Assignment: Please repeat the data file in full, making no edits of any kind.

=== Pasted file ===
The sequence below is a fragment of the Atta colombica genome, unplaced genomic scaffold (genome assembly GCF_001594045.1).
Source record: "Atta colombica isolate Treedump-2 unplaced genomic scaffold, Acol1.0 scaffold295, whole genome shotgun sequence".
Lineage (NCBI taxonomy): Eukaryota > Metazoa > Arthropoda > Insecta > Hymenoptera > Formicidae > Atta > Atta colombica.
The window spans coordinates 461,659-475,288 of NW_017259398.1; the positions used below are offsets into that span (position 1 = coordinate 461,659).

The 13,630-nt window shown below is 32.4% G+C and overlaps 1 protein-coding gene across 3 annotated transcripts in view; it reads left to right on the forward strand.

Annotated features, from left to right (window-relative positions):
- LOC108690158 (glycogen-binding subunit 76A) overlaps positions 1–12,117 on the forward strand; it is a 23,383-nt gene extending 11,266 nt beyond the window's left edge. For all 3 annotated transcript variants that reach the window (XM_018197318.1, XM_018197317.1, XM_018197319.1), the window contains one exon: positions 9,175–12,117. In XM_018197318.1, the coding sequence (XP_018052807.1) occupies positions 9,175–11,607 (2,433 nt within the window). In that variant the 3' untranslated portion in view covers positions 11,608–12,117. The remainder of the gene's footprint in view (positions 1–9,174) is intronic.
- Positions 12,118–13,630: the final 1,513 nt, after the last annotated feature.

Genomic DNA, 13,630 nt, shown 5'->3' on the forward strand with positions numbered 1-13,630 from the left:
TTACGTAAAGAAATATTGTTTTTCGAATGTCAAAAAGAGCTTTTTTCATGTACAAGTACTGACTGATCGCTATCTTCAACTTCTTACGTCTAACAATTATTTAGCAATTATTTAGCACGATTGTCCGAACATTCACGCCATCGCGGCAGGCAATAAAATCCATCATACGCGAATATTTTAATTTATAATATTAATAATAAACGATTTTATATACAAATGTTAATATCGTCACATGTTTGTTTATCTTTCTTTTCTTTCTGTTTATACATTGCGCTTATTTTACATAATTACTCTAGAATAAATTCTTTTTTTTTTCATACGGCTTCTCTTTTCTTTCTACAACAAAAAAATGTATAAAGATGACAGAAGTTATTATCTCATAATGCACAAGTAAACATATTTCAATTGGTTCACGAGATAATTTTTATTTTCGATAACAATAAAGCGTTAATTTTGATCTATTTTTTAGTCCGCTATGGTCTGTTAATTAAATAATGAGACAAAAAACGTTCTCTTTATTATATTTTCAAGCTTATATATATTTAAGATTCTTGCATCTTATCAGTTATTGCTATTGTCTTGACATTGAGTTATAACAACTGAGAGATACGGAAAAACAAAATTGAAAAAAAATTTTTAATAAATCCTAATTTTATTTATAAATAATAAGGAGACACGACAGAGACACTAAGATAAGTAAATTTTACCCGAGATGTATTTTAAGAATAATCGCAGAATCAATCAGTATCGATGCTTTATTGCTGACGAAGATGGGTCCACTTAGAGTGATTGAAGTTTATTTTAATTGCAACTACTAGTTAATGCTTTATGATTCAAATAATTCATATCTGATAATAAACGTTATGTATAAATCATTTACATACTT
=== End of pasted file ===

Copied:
The sequence below is a fragment of the Atta colombica genome, unplaced genomic scaffold (genome assembly GCF_001594045.1).
Source record: "Atta colombica isolate Treedump-2 unplaced genomic scaffold, Acol1.0 scaffold295, whole genome shotgun sequence".
Lineage (NCBI taxonomy): Eukaryota > Metazoa > Arthropoda > Insecta > Hymenoptera > Formicidae > Atta > Atta colombica.
The window spans coordinates 461,659-475,288 of NW_017259398.1; the positions used below are offsets into that span (position 1 = coordinate 461,659).

The 13,630-nt window shown below is 32.4% G+C and overlaps 1 protein-coding gene across 3 annotated transcripts in view; it reads left to right on the forward strand.

Annotated features, from left to right (window-relative positions):
- LOC108690158 (glycogen-binding subunit 76A) overlaps positions 1–12,117 on the forward strand; it is a 23,383-nt gene extending 11,266 nt beyond the window's left edge. For all 3 annotated transcript variants that reach the window (XM_018197318.1, XM_018197317.1, XM_018197319.1), the window contains one exon: positions 9,175–12,117. In XM_018197318.1, the coding sequence (XP_018052807.1) occupies positions 9,175–11,607 (2,433 nt within the window). In that variant the 3' untranslated portion in view covers positions 11,608–12,117. The remainder of the gene's footprint in view (positions 1–9,174) is intronic.
- Positions 12,118–13,630: the final 1,513 nt, after the last annotated feature.

Genomic DNA, 13,630 nt, shown 5'->3' on the forward strand with positions numbered 1-13,630 from the left:
TTACGTAAAGAAATATTGTTTTTCGAATGTCAAAAAGAGCTTTTTTCATGTACAAGTACTGACTGATCGCTATCTTCAACTTCTTACGTCTAACAATTATTTAGCAATTATTTAGCACGATTGTCCGAACATTCACGCCATCGCGGCAGGCAATAAAATCCATCATACGCGAATATTTTAATTTATAATATTAATAATAAACGATTTTATATACAAATGTTAATATCGTCACATGTTTGTTTATCTTTCTTTTCTTTCTGTTTATACATTGCGCTTATTTTACATAATTACTCTAGAATAAATTCTTTTTTTTTTCATACGGCTTCTCTTTTCTTTCTACAACAAAAAAATGTATAAAGATGACAGAAGTTATTATCTCATAATGCACAAGTAAACATATTTCAATTGGTTCACGAGATAATTTTTATTTTCGATAACAATAAAGCGTTAATTTTGATCTATTTTTTAGTCCGCTATGGTCTGTTAATTAAATAATGAGACAAAAAACGTTCTCTTTATTATATTTTCAAGCTTATATATATTTAAGATTCTTGCATCTTATCAGTTATTGCTATTGTCTTGACATTGAGTTATAACAACTGAGAGATACGGAAAAACAAAATTGAAAAAAAATTTTTAATAAATCCTAATTTTATTTATAAATAATAAGGAGACACGACAGAGACACTAAGATAAGTAAATTTTACCCGAGATGTATTTTAAGAATAATCGCAGAATCAATCAGTATCGATGCTTTATTGCTGACGAAGATGGGTCCACTTAGAGTGATTGAAGTTTATTTTAATTGCAACTACTAGTTAATGCTTTATGATTCAAATAATTCATATCTGATAATAAACGTTATGTATAAATCATTTACATACTT